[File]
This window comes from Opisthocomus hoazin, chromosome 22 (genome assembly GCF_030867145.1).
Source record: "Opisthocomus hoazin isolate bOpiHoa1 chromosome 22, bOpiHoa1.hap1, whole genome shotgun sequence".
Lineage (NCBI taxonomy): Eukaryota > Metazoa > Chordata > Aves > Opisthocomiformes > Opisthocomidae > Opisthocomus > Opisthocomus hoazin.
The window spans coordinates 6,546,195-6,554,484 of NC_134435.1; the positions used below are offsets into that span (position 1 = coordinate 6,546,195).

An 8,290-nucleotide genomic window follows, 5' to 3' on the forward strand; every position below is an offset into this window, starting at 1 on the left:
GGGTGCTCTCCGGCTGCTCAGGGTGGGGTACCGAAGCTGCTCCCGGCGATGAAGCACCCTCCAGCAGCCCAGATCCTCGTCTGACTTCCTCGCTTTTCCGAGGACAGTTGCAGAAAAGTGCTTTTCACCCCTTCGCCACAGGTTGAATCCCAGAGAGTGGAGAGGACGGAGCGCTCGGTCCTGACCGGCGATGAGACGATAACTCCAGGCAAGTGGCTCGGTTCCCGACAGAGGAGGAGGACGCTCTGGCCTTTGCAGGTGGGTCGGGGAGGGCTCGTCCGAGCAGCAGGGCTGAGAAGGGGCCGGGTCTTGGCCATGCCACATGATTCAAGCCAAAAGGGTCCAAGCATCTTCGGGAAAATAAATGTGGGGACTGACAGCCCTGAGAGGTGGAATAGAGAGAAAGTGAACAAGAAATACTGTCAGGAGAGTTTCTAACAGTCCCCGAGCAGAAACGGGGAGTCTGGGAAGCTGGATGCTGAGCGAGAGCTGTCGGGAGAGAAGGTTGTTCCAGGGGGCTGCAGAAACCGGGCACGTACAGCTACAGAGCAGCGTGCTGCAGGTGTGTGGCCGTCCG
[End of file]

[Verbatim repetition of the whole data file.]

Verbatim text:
This window comes from Opisthocomus hoazin, chromosome 22 (genome assembly GCF_030867145.1).
Source record: "Opisthocomus hoazin isolate bOpiHoa1 chromosome 22, bOpiHoa1.hap1, whole genome shotgun sequence".
Lineage (NCBI taxonomy): Eukaryota > Metazoa > Chordata > Aves > Opisthocomiformes > Opisthocomidae > Opisthocomus > Opisthocomus hoazin.
The window spans coordinates 6,546,195-6,554,484 of NC_134435.1; the positions used below are offsets into that span (position 1 = coordinate 6,546,195).

An 8,290-nucleotide genomic window follows, 5' to 3' on the forward strand; every position below is an offset into this window, starting at 1 on the left:
GGGTGCTCTCCGGCTGCTCAGGGTGGGGTACCGAAGCTGCTCCCGGCGATGAAGCACCCTCCAGCAGCCCAGATCCTCGTCTGACTTCCTCGCTTTTCCGAGGACAGTTGCAGAAAAGTGCTTTTCACCCCTTCGCCACAGGTTGAATCCCAGAGAGTGGAGAGGACGGAGCGCTCGGTCCTGACCGGCGATGAGACGATAACTCCAGGCAAGTGGCTCGGTTCCCGACAGAGGAGGAGGACGCTCTGGCCTTTGCAGGTGGGTCGGGGAGGGCTCGTCCGAGCAGCAGGGCTGAGAAGGGGCCGGGTCTTGGCCATGCCACATGATTCAAGCCAAAAGGGTCCAAGCATCTTCGGGAAAATAAATGTGGGGACTGACAGCCCTGAGAGGTGGAATAGAGAGAAAGTGAACAAGAAATACTGTCAGGAGAGTTTCTAACAGTCCCCGAGCAGAAACGGGGAGTCTGGGAAGCTGGATGCTGAGCGAGAGCTGTCGGGAGAGAAGGTTGTTCCAGGGGGCTGCAGAAACCGGGCACGTACAGCTACAGAGCAGCGTGCTGCAGGTGTGTGGCCGTCCG